The Medical Board of California Executive Director Kimberly Kirchmeyer is seeking license revocation hearings for a Huntington Beach family physician who allegedly failed to recognize a patient’s fatal heart condition and a chief doctor who was sent to prison for distributing drugs without medical necessity from his Fountain Valley clinic that was later tied to four overdose deaths.
A 49-year-old man complaining of chest pressure saw Mah-McCaa on June 21, 2012, when the doctor conducted a physical and EKG, found everything to be normal, blamed the chest pressure on gastoesophageal reflux (GERD) and recommended lifestyle changes, according to state documents.
Five days later, the patient was taken in full cardiac arrest to a hospital, where he died.
Mah-McCaa’s failure to recognize and treat the acute coronary event the patient was experiencing constitutes gross negligence and general unprofessional conduct, according to Kirchmeyer’s accusation.
Click here for the accusation filed Nov. 30 against the license of Dr. Victor Boon Huat Siew, who the medical board previously disciplined Feb. 18, 1998, for aiding and abetting the unlicensed practice of medicine.
His latest troubles stem from pleading guilty June 1 in federal court to one count of unlawful distribution of a Schedule II controlled substance (the painkiller oxycodone) and one of a Schedule IV (the sedative alprazolam). He was sentenced Sept. 11 to 70 and 60 months in federal prison, to be served concurrently, and was ordered to pay a $1 million fine and, after imprisonment, spend three years on supervised release. He is also prohibited from applying for any job that requires local, state or federal licensing or certification without the written approval of his probation officer.
Siew, who ran the Fountain Valley clinic, had been indicted with another doctor and a physician assistant in federal court on June 8, 2016, for alleged conspiracy to distribute controlled substances, 32 counts of distribution of a Schedule II controlled substance, 22 counts of distribution of a Schedule IV controlled substance and aiding and abetting one another.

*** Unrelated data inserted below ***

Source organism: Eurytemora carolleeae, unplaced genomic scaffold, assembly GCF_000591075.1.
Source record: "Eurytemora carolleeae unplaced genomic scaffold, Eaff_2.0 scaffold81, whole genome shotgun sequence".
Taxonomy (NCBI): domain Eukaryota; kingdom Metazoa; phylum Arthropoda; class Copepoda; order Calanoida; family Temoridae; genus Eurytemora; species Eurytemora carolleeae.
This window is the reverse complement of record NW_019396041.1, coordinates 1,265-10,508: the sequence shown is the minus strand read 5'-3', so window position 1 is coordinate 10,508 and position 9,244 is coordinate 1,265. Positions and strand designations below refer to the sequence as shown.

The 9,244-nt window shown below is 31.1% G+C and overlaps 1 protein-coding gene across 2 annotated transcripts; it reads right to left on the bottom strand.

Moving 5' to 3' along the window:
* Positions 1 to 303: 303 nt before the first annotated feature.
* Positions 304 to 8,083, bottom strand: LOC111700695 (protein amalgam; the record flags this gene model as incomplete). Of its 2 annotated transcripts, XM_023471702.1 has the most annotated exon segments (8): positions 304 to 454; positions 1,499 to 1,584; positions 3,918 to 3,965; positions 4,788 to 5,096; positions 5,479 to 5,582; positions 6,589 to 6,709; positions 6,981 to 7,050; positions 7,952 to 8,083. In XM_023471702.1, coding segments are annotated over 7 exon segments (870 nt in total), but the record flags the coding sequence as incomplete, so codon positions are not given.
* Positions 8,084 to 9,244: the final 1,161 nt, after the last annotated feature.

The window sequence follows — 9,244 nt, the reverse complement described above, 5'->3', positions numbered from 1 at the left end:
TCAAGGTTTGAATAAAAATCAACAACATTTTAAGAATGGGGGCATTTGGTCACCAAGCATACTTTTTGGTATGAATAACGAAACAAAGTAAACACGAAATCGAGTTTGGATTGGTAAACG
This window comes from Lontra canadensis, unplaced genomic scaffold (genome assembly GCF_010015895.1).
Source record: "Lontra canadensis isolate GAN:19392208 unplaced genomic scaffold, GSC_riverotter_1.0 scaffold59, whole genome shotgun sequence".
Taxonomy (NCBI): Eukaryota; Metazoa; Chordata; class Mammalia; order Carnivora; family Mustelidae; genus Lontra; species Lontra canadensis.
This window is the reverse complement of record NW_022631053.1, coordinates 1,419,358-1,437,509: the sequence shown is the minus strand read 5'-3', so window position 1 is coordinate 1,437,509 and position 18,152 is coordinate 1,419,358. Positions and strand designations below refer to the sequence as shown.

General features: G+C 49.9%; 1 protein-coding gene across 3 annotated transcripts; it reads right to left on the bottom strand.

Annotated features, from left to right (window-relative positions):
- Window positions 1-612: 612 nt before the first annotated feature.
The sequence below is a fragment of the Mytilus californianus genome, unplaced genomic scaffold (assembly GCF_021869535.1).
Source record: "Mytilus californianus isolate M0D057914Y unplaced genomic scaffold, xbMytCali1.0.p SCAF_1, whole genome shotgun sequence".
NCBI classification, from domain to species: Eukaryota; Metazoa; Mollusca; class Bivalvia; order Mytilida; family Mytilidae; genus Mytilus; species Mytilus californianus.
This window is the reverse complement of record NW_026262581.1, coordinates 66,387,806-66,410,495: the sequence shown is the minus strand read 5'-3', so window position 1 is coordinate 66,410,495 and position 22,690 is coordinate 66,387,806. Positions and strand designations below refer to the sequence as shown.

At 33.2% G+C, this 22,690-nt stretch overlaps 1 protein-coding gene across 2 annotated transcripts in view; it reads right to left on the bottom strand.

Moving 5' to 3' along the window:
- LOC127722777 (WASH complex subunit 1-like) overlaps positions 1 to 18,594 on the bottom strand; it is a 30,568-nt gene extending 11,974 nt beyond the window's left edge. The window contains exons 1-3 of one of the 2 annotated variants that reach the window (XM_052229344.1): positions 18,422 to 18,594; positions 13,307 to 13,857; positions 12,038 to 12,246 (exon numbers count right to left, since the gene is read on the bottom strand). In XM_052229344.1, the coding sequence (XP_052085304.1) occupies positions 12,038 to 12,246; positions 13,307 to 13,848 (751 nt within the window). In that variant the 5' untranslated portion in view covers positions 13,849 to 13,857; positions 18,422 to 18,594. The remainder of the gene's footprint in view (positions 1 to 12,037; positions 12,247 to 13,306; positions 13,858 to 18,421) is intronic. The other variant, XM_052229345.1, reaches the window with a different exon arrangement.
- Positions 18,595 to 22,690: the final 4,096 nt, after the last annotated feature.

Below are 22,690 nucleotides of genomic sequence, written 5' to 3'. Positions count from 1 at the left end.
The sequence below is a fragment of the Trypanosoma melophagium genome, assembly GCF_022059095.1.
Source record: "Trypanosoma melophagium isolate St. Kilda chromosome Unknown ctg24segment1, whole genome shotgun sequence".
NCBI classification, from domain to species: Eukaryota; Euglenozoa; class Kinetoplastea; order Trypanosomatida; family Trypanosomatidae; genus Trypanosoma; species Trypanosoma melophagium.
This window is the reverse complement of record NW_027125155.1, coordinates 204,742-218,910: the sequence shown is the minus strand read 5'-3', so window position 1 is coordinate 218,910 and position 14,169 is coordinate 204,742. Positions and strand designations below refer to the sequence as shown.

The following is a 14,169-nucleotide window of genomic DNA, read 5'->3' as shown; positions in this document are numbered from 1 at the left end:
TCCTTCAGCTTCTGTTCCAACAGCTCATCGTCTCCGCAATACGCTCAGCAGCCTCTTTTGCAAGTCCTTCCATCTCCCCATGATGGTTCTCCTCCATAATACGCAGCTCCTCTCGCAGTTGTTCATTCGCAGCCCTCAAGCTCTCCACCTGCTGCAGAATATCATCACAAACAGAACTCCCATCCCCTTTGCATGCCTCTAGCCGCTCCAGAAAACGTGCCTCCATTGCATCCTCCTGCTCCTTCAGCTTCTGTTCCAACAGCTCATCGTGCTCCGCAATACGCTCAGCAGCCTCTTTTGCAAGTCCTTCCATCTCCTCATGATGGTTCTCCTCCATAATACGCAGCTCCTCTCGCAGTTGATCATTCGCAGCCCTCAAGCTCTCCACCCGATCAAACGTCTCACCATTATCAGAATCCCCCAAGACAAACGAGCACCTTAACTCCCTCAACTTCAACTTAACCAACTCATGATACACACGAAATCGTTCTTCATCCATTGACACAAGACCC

From January 2009 through February 2015, Siew “knowingly and intentionally distributed controlled substances outside the usual course of professional practice and without a legitimate medical purpose” from his Fountain Valley office, according to the indictment.
These included 2,190 oxycodone tablets with a marijuana equivalent of 528.63 kilograms, 1,860 methadone tablets with a marijuana equivalent of 9.3 kilograms and 1,540 alprazolam tablets with a marijuana equivalent of 0.096 kilograms, alleged the feds, who added that on Feb. 14, 2012, alone, he gave someone identified as M.S. a prescription of 180 oxycodone pills, 240 methadone pills and 90 alprazolam pills.
Prosecutors tied four overdose deaths to the Fountain Valley clinic.
Besides the reasons stated above, Siew is subject to board discipline for violating a federal statute or regulation regarding controlled substances, the same in relation to dangerous drugs, furnishing drugs without a medical necessity and general unprofessional conduct, Kirchmeyer charges.